Workshop @ HRI’17

ReHRI’17 – International Workshop on reproducible HRI experiments: scientific endeavors, benchmarking and standardization

An international workshop held in conjunction with the 12th Annual Conference on Human-Robot Interaction (HRI2017).

Official website of the conference

LATEST NEWS: The papers and the presentations are now available (under the “program” tab)!

This workshop aims at advancing the topic of the relationships between robotics science and experiments in HRI. The full-day workshop follows on previous events in interdisciplinary venues (ICRA’13, HRI’14, IROS’14-’15, ERF‘15-’16) focusing on efforts to establish reproducible, standardized experiments to adequately benchmark and evaluate human-robot interaction, scientific achievements and results in the areas of industrial, medical, social, service and personal-care robots. The words “standard” and “standardized” sometimes are misunderstood as fixing and blocking the freedom of the researcher to create new experiments and therefore to advance the scientific knowledge. As per this workshop, the words must be intended as a “way of experimenting temporarily agreed by the community, that is evolving and tracking the scientific progress through continuous revision by the community itself”.

The current metrics, scenario settings, corpora and databases applied in HRI experiments are tailored to individual cases and, thus, are not suitable to compare and benchmark results across laboratories and systems. The robotics scientific community should agree on processes, procedures and metrics to establish a standardized benchmarking platform that is widely applicable across all areas of robotics. This workshop will bring together research scientists, representatives of robotics companies and members of standardization working groups. We expect that a fruitful discussion in the definition of experimental scenarios and protocols in HRI will assist to highlight the latest advances in the field and lead to the development of agreed and shared evaluation platforms for objective benchmarking of the broad and ever-growing range of robot applications.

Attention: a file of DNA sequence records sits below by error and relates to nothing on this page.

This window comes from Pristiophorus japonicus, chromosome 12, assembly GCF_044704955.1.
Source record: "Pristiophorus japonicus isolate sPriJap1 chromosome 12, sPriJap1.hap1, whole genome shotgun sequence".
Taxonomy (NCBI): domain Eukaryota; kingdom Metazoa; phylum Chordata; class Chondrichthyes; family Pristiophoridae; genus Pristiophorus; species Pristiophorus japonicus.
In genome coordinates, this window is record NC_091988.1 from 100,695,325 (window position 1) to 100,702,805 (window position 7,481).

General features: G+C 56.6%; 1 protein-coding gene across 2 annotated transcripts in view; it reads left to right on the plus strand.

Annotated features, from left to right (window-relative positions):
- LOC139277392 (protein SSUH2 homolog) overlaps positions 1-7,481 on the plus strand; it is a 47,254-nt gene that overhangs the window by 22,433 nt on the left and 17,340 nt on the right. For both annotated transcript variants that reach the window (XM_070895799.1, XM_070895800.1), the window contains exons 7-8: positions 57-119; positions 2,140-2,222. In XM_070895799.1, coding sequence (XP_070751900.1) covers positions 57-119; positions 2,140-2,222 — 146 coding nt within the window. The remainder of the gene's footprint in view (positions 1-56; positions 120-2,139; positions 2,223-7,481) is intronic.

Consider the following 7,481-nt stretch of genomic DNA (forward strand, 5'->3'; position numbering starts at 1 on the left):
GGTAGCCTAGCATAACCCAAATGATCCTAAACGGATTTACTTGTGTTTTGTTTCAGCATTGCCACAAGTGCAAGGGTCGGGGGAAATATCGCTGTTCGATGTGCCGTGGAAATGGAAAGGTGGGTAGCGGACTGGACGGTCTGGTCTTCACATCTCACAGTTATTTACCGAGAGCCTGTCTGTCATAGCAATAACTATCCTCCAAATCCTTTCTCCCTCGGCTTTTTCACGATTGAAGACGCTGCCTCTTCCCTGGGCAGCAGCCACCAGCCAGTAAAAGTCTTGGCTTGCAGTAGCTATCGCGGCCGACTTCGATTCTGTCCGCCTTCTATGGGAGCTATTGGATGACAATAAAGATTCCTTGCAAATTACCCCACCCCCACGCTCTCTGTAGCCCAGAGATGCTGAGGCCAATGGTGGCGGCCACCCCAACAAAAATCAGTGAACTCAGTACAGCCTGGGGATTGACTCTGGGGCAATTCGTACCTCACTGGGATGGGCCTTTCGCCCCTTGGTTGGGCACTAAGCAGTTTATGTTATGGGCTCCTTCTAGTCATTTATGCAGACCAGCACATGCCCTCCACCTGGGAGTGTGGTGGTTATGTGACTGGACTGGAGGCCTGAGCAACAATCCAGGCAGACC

Target Audience

The primary audience of the proposed workshop is intended to be robot researchers/developers and practitioners from academia and industry working in all areas of HRI including industrial, personal care, social, medical and entertainment robotics. However, the workshop has a clear focus on how research and standardization should work together effectively in the field of HRI benchmarking, such that useful and thoughtful working groups for standards are created and a roadmap for the coming years is generated.

Topics of interest include, but are not limited to:

A non-exhaustive list of topics to be covered in the workshop is as follows:

  • Benchmarking HRI in robotic applications